Chicago is the largest city in the Midwest United States and a quintessential large American city. Its location on Lake Michigan provides a delightful setting and its skyline is second to none. It is both a business and commerce center and a center for the Arts. The charm of its ethnic neighborhoods makes it a pleasure to visit in any season of the year. Here are my choices for Chicago’s top ten attractions.
1. Sears Tower – This is Chicago’s tallest building at 110 stories. It has been the tallest building in the United States since 1973 (it surpassed the World Trade Towers) and was the tallest building in the world until the construction of the Petronas Towers in Kuala Lumpur. Its observation deck provides spectacular, 360-degree views of the city and Lake Michigan.
2. Water Tower – This city landmark is one of only a few surviving buildings from before Chicago’s devastating fire of 1871. It is located along the city’s "magnificent mile (see below)," Michigan Avenue, and today houses Chicago’s Tourist Bureau Welcome Center. It was built in 1869 and stands 154 feet tall.
3. Field Museum of Natural History – This museum is famous as the location of "Sue," the most complete and best-preserved specimen of Tyrannosaurus rex in the world. Many other both permanent and temporary exhibits fascinate visitors, making it ,one of Chicago’s most popular tourist attractions.
4. Art Institute of Chicago – Located on the edge of Grant Park, this is one of America’s premier art museums. Its collections include extensive Impressionist and Post-Impressionist paintings, including several Water Lilies, by Monet, and American paintings, such as Grant Wood’s American Gothic.
5. Lincoln Park – Lincoln Park is Chicago’s largest public park and contains landscaped gardens, a zoo, a conservatory, and a theater on the lake which is the scene of summer productions. There are also numerous statues and many opportunities for recreation within this all-purpose space.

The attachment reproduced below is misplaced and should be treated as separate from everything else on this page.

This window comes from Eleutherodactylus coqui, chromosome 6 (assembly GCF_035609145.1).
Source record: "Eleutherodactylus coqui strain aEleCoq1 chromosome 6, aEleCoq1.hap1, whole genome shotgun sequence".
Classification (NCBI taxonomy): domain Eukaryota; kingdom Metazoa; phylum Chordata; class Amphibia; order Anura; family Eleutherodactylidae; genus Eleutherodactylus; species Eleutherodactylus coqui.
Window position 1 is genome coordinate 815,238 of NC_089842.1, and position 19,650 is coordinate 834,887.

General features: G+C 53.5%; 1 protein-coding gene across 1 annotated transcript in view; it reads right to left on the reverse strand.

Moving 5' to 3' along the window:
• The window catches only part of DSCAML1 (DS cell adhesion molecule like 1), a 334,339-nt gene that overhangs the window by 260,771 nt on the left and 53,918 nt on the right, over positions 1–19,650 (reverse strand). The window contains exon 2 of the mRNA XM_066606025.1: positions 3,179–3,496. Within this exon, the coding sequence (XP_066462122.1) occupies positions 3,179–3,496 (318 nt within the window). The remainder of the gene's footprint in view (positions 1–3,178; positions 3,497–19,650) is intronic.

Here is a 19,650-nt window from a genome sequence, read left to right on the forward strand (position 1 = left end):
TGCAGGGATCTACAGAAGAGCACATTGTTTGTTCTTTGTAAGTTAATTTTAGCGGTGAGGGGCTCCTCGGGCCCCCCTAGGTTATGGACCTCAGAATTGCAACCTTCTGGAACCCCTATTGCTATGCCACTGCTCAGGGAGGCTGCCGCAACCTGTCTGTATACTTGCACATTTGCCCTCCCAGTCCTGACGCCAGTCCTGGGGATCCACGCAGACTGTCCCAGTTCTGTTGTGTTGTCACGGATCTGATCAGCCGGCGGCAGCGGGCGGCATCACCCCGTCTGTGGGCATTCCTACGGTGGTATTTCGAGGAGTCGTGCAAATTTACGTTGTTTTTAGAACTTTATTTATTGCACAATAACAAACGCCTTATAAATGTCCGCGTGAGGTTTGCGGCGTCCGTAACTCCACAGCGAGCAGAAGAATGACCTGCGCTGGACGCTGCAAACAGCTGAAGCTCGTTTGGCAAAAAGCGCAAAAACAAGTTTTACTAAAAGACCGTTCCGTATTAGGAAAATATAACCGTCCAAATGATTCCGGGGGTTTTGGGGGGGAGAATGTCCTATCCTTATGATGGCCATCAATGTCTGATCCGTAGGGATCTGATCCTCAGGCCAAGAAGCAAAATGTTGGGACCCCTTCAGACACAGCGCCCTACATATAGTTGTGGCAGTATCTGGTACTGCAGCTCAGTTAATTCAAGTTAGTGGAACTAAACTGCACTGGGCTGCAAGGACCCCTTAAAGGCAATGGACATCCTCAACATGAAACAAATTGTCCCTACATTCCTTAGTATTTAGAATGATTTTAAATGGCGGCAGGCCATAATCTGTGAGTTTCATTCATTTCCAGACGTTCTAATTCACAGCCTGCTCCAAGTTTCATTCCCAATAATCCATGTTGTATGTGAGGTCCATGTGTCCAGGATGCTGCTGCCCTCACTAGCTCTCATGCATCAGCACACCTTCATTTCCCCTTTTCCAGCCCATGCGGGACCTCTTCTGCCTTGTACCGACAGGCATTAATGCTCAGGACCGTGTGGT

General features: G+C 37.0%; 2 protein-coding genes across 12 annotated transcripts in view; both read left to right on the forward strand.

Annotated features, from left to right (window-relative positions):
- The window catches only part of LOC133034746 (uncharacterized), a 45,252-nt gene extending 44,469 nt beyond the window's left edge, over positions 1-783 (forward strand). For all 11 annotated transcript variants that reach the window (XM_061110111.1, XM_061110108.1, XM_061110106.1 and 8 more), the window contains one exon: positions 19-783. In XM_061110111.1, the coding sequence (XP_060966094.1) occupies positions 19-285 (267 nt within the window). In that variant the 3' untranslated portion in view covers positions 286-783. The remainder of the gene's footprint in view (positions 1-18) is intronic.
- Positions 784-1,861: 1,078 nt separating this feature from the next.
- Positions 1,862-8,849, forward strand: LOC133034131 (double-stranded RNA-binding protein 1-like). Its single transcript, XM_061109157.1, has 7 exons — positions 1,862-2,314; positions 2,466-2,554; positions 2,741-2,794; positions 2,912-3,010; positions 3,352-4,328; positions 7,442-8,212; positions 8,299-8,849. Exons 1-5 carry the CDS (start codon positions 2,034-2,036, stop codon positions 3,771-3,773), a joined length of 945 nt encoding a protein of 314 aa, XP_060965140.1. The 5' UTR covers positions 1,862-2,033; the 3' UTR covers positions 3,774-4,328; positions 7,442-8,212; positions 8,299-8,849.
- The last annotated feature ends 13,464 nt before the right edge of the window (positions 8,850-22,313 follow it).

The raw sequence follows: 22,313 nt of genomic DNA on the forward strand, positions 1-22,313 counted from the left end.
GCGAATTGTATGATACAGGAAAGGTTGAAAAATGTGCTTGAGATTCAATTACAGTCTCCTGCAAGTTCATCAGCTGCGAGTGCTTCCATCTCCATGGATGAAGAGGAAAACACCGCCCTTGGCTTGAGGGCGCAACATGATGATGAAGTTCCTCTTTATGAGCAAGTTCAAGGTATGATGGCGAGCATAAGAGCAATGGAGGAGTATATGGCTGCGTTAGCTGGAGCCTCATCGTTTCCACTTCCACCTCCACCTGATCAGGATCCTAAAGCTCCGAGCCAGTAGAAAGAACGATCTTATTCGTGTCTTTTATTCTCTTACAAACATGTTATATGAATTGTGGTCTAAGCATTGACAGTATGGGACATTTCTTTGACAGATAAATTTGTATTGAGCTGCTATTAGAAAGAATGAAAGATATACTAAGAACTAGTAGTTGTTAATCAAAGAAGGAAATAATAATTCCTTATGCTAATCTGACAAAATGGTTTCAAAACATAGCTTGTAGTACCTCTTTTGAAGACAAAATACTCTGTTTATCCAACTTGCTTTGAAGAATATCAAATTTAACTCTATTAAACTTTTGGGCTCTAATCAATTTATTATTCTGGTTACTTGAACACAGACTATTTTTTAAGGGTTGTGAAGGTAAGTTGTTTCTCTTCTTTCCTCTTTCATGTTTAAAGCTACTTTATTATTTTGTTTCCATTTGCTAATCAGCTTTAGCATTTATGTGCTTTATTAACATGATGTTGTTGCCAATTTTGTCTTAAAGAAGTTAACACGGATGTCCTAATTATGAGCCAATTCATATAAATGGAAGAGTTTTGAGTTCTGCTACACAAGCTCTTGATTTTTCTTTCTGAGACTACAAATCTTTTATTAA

6. Magnificent Mile – This section of Michigan Ave from the Chicago River to Oak Street is famous for its upscale shopping and its nightlife. Many of Chicago’s most revered buildings are also located along this stretch, including the Water Tower (see above), the Wrigley Building and John Hancock Center.
7. Navy Pier – Although originally built to service Chicago’s aquatic freight cargo and passenger steamship industries, Navy Pier has become much more important as a public gathering place. These days, exhibitions are held in its arenas, and there are many other entertainment venues, such as a ferris wheel, an Imax theater, etc.
8. Shedd Aquarium – This indoor aquarium was once the largest in the world. It is part of Museum Campus Chicago, which also includes the Field Museum (see above) and the Adler Planetarium. Highlights include a replica of a Caribbean coral reef and Wild Reef, a 750,000 gallon recreation of a reef off the coast of the Philippine Islands, which includes numerous sharks.
9. Millennium Park – This park was belatedly opened in 2004 and sits on the site of Chicago’s first baseball team (the Chicago White Stockings) field. One of the three artistic features of the park is Cloud Gate, known locally as "the bean," a steel sculpture meant to look like a drop of Mercury. Another is the Pritsker Pavilion, designed by Frank Gehry, home of the Grant Park Music Festival. The third is the Crown Fountain, two towers of transparent glass bricks which display over a thousand of Chicago’s citizens in an effort to showcase the city’s diversity.
10. Chicago Skyline – Chicago has one of the most beautiful and tallest skylines in the world. Juxtaposed with Lake Michigan, it is dramatic and particularly spectacular at night. Some of the most famous buildings include the Sears Tower (see above), the John Hancock Center, the Aon Center, and the Wrigley Building. Great views of the skyline can be found from the Museum Campus and from the Navy Pier (see above).
Other sights considered:
Robie House (designed by Frank Lloyd Wright)
John Hancock Center